Keep your eyes to the skies next time you’re on a long car ride – you’ll likely spot a red-tailed hawk (Buteo jamaicensis) making long, loopy circles over roadside fields. This is one of the most common hawk species in North America. You can also see them sitting on poles and posts, scouting for unfortunate small mammals for their next meal.
Red-tailed hawks tend to attack their prey in a slow dive. Prey can consist of any small mammal – squirrels, rabbits and mice, for example – as well as the occasional small bird.
Red-tailed hawks can be found across most of North America.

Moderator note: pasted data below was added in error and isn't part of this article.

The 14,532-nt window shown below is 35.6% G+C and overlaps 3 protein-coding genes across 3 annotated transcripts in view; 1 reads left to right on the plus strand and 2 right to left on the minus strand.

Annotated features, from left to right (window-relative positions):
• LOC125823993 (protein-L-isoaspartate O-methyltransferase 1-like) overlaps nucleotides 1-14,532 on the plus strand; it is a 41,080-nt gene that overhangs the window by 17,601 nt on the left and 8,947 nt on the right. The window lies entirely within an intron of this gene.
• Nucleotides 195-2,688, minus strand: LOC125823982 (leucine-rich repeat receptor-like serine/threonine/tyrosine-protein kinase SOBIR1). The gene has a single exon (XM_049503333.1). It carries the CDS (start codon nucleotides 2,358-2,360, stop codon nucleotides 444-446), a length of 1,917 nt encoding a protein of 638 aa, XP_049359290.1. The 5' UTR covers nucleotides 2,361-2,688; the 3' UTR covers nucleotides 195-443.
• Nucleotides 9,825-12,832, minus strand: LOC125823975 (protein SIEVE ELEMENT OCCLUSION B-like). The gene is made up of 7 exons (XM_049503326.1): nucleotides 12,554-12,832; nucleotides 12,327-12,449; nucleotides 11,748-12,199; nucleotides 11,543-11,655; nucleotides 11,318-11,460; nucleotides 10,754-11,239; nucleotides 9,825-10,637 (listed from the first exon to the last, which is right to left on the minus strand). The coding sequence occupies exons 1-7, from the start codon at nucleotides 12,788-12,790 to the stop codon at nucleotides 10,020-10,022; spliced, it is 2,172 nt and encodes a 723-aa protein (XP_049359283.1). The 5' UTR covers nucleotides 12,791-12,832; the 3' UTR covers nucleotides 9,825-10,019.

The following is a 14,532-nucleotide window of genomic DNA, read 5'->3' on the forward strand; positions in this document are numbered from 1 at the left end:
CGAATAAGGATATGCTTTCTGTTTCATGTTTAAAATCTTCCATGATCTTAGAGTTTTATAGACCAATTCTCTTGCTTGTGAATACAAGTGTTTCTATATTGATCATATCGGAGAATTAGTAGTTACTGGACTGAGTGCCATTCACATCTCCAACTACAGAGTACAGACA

These magnificent hunters are widespread and common, even adapting to life in the city in some cases. Their numbers are thought to be increasing.
Red-tailed hawks usually lay about three eggs. Once they hatch, the female stays with the nest and the male brings food to the young. These hawks have a distinctive, high-pitched call when descending on prey. Not surprisingly, they have excellent eyesight.